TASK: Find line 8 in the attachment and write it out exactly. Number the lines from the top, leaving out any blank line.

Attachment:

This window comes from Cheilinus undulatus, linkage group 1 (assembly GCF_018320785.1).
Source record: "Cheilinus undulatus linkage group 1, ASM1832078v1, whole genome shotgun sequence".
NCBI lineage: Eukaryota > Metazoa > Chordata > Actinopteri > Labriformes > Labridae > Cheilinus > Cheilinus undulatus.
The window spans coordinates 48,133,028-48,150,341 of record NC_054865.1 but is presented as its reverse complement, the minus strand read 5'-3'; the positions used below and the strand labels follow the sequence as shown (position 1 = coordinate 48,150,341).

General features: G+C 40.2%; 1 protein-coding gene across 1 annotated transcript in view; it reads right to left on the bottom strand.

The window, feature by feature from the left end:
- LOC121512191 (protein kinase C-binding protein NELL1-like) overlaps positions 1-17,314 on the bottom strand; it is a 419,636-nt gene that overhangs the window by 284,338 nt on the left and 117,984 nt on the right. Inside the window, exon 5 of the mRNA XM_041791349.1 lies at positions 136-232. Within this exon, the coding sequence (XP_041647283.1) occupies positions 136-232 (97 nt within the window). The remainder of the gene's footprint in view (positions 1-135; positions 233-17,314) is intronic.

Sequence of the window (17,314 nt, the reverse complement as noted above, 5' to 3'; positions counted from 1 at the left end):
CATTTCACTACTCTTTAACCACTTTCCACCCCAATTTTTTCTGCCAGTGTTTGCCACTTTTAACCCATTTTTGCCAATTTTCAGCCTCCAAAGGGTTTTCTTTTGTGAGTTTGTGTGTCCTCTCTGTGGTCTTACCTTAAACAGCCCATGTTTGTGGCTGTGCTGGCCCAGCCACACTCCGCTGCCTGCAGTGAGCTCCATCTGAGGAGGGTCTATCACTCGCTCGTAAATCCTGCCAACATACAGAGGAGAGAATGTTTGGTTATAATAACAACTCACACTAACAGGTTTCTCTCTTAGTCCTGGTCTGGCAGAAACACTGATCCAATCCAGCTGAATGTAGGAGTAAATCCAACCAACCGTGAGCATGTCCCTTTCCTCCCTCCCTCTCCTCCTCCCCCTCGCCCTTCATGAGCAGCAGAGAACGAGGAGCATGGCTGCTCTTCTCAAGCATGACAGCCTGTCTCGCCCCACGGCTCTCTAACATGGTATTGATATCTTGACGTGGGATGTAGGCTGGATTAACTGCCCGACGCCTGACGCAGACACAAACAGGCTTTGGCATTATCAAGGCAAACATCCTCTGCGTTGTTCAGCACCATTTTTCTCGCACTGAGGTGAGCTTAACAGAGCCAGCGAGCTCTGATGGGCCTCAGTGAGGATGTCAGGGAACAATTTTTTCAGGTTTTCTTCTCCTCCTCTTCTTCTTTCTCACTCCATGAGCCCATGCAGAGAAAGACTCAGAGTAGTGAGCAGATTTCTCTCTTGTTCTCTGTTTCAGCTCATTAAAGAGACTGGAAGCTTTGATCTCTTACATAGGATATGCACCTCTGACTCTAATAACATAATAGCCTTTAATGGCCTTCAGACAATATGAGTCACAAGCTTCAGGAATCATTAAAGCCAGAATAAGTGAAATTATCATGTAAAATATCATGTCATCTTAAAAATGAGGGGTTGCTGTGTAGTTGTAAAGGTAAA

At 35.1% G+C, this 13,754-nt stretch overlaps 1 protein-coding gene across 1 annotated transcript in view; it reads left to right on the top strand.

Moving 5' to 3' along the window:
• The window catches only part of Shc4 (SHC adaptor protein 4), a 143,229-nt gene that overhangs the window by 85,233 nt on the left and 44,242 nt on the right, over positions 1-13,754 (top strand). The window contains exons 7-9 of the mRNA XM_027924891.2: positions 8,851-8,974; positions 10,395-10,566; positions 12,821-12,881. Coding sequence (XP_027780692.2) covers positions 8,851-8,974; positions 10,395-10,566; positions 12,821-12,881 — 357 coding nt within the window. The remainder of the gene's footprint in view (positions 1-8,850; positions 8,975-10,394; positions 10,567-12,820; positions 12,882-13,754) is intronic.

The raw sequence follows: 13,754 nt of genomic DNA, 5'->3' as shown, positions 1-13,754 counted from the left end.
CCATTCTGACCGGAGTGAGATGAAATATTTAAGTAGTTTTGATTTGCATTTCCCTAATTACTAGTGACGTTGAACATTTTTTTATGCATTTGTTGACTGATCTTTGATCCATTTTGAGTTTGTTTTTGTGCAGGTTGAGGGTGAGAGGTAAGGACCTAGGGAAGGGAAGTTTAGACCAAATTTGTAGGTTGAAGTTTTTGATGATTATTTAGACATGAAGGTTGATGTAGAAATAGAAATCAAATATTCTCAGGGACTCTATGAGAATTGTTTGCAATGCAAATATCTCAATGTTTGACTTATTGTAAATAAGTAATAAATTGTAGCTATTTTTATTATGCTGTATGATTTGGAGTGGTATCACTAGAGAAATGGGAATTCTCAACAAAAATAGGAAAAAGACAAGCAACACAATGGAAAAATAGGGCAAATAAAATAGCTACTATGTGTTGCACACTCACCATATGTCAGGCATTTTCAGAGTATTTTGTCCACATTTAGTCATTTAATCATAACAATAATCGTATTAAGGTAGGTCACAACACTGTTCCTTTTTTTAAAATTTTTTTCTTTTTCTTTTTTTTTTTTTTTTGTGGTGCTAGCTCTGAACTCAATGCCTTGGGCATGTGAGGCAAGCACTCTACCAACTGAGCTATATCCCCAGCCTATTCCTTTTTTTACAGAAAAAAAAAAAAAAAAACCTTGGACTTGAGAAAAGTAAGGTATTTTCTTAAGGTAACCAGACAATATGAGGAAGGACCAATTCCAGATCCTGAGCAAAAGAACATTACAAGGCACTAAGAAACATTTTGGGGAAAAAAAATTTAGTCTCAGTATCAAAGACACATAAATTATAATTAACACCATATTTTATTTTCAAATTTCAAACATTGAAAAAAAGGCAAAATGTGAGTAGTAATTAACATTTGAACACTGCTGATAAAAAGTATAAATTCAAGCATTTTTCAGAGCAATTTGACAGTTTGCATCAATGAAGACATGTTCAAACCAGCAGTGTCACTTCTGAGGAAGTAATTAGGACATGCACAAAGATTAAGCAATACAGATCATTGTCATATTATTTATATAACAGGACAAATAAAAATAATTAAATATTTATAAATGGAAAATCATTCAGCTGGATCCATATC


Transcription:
Sequence of the window (17,314 nt, the reverse complement as noted above, 5' to 3'; positions counted from 1 at the left end):